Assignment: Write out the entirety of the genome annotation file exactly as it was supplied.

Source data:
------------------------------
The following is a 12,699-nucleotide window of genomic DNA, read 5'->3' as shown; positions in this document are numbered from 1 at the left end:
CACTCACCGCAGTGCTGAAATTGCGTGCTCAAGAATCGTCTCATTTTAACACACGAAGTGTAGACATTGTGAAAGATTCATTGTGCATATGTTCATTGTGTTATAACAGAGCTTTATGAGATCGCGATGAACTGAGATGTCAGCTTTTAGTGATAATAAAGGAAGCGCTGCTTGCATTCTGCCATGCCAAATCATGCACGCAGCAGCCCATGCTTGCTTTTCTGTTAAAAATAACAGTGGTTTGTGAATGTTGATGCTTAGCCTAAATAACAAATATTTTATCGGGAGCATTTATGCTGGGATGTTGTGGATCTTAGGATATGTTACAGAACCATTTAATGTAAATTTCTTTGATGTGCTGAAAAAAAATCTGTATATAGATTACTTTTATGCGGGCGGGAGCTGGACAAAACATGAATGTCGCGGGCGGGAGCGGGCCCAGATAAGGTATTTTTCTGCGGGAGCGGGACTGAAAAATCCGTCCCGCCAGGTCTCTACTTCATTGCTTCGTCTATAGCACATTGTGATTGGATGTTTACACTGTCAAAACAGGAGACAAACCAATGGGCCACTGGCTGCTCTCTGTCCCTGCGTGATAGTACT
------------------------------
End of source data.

The following is a 12,699-nucleotide window of genomic DNA, read 5'->3' as shown; positions in this document are numbered from 1 at the left end:
CACTCACCGCAGTGCTGAAATTGCGTGCTCAAGAATCGTCTCATTTTAACACACGAAGTGTAGACATTGTGAAAGATTCATTGTGCATATGTTCATTGTGTTATAACAGAGCTTTATGAGATCGCGATGAACTGAGATGTCAGCTTTTAGTGATAATAAAGGAAGCGCTGCTTGCATTCTGCCATGCCAAATCATGCACGCAGCAGCCCATGCTTGCTTTTCTGTTAAAAATAACAGTGGTTTGTGAATGTTGATGCTTAGCCTAAATAACAAATATTTTATCGGGAGCATTTATGCTGGGATGTTGTGGATCTTAGGATATGTTACAGAACCATTTAATGTAAATTTCTTTGATGTGCTGAAAAAAAATCTGTATATAGATTACTTTTATGCGGGCGGGAGCTGGACAAAACATGAATGTCGCGGGCGGGAGCGGGCCCAGATAAGGTATTTTTCTGCGGGAGCGGGACTGAAAAATCCGTCCCGCCAGGTCTCTACTTCATTGCTTCGTCTATAGCACATTGTGATTGGATGTTTACACTGTCAAAACAGGAGACAAACCAATGGGCCACTGGCTGCTCTCTGTCCCTGCGTGATAGTACT